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Keywords:

  • integrated pest management;
  • cost-effectiveness;
  • risk reduction;
  • IPM measures;
  • pesticides

Abstract

BACKGROUND

The European Union requires growers to implement the principles of integrated pest management (IPM) by 2014. This paper provides a quantitative overview of the costs and effectiveness of voluntary IPM measures in 15 crops in the Netherlands. The authors will focus on aquatic risks and define effectiveness as the potential to reduce the risks posed to aquatic organisms. They further identify which of these measures have actually been adopted by growers and why certain measures have not been adopted.

RESULTS

Of the 105 measures evaluated, the most effective measures with respect to risk reduction were emission reduction and replacement of high-risk pesticides (each up to 80% reduction). IPM measures directed towards lowering pesticide use generally showed a smaller risk-reducing potential. However, 40% of these measures reduced the overall cost of pest management. About 60% of all 105 measures were voluntarily implemented by growers. The most commonly adopted measures were pest prevention, low-dose spraying and spray drift reduction. Cost appeared to be an important incentive for adoption; however, other factors such as risk perception, education and practicability were equally important.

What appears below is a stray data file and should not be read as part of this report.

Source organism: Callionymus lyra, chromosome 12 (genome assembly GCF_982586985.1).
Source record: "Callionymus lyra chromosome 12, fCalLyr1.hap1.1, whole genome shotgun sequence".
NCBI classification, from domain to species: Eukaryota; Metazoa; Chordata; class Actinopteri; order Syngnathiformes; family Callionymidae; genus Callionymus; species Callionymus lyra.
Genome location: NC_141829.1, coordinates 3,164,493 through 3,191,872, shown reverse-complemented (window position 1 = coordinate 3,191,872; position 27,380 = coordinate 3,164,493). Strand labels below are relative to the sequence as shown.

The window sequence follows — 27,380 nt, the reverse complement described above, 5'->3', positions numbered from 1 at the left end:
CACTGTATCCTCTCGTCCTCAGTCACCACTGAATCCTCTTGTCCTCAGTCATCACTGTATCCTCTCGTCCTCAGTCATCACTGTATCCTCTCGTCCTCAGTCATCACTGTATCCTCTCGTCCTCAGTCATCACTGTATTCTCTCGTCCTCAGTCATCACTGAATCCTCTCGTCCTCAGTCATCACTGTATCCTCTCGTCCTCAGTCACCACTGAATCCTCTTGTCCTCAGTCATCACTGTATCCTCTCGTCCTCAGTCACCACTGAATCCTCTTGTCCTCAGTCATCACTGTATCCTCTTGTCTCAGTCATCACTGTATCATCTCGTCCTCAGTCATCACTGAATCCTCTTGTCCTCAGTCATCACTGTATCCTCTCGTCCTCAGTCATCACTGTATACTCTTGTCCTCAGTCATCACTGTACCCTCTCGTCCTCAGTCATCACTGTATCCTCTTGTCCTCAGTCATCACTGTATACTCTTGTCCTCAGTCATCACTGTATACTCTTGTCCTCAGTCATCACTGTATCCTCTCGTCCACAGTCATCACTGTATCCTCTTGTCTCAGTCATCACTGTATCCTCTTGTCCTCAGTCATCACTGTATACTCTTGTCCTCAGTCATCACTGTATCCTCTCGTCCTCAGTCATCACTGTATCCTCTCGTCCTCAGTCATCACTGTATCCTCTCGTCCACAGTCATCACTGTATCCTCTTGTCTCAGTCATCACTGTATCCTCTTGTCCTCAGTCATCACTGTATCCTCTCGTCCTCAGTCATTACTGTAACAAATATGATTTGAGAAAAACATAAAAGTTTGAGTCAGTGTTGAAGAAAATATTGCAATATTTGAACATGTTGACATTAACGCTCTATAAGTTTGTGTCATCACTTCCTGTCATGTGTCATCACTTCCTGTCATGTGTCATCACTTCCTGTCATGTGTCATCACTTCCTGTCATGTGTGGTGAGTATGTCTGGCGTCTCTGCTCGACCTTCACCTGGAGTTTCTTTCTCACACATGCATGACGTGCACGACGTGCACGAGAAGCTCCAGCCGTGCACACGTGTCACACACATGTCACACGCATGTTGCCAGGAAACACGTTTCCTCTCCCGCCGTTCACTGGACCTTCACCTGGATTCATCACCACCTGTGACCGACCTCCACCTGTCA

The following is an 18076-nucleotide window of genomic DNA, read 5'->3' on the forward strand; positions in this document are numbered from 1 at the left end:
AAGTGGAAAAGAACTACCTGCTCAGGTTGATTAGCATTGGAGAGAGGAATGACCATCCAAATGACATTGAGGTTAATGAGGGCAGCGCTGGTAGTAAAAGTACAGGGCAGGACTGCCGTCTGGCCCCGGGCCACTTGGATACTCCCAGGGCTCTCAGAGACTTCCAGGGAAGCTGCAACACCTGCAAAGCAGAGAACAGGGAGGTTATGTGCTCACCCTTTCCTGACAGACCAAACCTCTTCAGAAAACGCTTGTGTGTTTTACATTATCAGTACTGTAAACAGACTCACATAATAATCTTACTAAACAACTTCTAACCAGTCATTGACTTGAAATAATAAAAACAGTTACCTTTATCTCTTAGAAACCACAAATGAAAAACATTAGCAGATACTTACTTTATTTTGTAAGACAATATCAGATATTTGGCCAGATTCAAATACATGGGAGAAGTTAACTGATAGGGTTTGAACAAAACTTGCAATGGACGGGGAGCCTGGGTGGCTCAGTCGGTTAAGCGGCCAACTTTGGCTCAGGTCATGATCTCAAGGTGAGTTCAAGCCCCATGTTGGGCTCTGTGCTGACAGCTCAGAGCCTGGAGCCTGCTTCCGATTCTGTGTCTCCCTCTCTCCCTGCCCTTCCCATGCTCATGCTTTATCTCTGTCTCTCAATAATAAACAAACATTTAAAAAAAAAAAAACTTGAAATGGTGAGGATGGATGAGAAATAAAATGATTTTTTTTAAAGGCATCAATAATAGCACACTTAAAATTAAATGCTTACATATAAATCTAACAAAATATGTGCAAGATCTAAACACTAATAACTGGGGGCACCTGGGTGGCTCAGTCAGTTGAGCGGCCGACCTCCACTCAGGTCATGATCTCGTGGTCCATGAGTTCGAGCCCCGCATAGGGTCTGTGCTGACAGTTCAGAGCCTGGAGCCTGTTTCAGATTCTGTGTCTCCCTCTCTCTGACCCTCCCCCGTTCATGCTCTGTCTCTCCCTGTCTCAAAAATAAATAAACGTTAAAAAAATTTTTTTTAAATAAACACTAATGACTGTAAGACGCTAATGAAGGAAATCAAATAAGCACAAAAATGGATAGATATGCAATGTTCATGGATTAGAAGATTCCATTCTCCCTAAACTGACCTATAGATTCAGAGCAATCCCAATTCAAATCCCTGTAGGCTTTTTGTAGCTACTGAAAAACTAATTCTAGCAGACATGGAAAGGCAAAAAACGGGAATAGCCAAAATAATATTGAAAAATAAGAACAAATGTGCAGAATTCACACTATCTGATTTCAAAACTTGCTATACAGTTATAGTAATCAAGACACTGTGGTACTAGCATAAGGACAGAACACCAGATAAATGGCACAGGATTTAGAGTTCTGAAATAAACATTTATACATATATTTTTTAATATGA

CONCLUSIONS

Voluntary IPM measures have significantly contributed to reducing aquatic risks (15–50% risk reduction, depending on crop type). Further risk reduction could be achieved if more growers were to adopt the most effective measures, such as spray drift reduction and replacement of high-risk pesticides. However, IPM has hardly reduced the number of pesticide applications, and therefore the dependence on chemical crop protection continues to be high. © 2014 Society of Chemical Industry